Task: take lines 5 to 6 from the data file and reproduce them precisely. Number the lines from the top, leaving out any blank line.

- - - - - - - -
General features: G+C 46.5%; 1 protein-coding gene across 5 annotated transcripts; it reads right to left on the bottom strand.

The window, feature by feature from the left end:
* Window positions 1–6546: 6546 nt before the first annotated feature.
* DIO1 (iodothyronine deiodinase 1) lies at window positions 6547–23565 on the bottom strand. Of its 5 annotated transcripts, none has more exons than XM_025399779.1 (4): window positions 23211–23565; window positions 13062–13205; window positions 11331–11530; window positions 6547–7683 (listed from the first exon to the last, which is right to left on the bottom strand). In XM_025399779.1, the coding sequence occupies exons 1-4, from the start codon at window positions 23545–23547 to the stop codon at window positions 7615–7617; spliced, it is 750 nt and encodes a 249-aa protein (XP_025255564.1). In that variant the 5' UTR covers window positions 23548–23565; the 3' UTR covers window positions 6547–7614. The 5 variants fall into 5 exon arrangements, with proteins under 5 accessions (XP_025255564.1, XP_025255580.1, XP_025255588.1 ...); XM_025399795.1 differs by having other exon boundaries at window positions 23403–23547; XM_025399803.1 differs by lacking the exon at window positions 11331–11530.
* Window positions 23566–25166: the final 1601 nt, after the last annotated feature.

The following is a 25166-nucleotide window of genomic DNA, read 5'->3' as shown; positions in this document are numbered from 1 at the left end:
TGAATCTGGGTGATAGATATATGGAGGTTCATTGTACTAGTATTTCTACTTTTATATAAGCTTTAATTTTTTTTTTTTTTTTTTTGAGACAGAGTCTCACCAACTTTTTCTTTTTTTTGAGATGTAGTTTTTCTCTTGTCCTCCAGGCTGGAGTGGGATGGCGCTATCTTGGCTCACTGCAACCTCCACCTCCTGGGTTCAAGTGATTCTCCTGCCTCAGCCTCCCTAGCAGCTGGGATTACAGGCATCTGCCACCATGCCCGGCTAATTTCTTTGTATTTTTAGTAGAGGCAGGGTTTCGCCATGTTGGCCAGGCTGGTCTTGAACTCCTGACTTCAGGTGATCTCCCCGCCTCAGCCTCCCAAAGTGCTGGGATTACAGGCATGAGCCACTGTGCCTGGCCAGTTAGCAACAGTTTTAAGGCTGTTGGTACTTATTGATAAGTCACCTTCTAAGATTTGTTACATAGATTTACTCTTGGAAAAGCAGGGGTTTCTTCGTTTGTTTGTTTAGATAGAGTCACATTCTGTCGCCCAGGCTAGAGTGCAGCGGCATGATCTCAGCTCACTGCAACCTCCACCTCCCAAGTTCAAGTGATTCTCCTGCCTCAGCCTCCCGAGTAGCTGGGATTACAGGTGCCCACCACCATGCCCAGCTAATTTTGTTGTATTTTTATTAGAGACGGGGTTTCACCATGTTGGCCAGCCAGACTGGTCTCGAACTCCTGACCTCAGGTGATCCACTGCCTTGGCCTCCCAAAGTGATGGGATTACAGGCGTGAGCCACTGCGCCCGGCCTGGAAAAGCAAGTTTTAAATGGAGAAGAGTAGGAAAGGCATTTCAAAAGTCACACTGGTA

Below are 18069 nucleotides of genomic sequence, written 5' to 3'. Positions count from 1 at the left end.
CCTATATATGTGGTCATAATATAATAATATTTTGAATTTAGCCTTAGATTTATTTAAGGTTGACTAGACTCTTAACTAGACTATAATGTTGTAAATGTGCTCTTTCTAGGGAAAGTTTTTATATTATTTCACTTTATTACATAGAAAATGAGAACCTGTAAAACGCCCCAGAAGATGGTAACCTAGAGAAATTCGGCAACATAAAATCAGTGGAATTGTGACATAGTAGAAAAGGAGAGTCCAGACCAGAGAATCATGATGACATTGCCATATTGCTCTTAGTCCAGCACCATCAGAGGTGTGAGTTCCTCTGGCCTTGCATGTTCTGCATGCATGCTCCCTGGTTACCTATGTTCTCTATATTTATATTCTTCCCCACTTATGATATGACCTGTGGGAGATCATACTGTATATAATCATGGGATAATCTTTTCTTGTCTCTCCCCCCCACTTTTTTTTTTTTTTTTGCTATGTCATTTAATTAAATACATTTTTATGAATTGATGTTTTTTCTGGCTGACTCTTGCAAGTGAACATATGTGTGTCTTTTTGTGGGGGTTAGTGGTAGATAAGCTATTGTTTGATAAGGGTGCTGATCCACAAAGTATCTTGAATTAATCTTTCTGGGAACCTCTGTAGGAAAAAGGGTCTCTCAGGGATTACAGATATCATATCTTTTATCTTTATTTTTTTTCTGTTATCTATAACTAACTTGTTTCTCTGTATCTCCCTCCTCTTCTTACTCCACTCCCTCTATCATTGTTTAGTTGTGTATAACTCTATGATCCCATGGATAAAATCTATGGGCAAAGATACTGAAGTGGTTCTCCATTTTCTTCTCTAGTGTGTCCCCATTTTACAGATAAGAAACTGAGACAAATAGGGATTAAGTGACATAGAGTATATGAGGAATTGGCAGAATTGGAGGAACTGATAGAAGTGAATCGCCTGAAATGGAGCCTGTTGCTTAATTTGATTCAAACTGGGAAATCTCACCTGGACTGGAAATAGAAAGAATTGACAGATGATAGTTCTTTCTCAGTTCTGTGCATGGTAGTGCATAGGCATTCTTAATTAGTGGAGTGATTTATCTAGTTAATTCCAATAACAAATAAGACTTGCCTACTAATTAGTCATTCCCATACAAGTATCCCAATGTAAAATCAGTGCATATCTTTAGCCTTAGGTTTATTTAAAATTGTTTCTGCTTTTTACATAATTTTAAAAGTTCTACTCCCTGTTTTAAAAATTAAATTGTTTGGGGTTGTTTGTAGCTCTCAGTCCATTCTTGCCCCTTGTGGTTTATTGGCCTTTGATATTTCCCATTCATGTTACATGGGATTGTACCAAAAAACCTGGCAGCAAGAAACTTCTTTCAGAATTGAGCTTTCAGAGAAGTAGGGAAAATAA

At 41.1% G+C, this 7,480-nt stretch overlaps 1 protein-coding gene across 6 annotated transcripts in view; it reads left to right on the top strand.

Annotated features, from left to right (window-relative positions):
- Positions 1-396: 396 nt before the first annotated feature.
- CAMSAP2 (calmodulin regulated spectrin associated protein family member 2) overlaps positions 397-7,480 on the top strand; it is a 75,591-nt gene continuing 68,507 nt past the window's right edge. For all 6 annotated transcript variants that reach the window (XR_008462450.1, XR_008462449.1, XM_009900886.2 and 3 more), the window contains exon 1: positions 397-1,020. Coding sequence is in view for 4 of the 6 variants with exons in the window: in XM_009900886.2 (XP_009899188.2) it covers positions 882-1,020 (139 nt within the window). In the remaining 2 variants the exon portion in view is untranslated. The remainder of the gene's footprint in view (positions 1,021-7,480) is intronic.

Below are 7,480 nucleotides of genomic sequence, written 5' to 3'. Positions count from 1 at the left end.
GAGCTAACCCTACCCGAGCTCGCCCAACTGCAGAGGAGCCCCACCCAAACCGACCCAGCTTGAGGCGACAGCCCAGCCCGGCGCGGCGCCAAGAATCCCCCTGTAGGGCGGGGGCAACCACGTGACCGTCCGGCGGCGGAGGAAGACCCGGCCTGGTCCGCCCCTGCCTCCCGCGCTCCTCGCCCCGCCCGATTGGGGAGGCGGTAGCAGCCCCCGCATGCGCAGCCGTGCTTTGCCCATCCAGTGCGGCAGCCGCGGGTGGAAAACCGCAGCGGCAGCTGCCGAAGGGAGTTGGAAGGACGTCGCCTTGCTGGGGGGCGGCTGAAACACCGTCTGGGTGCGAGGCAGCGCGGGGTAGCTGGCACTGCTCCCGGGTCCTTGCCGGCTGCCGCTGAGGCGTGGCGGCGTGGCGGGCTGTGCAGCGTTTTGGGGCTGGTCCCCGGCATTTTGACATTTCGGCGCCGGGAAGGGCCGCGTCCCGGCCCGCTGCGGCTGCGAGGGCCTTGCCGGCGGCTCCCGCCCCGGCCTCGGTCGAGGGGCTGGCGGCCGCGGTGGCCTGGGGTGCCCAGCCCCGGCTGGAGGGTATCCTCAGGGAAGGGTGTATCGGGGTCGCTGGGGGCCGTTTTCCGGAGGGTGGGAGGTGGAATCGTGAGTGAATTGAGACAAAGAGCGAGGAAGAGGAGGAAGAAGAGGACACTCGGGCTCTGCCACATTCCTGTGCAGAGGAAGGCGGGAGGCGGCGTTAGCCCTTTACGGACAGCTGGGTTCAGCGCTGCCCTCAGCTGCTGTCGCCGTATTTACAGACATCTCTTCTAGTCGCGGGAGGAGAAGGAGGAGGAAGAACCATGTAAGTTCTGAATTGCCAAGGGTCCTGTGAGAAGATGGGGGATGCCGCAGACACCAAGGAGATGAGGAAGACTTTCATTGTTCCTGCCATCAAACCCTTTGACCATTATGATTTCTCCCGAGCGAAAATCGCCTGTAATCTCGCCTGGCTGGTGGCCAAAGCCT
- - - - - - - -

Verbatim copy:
* Window positions 23566–25166: the final 1601 nt, after the last annotated feature.

The following is a 25166-nucleotide window of genomic DNA, read 5'->3' as shown; positions in this document are numbered from 1 at the left end: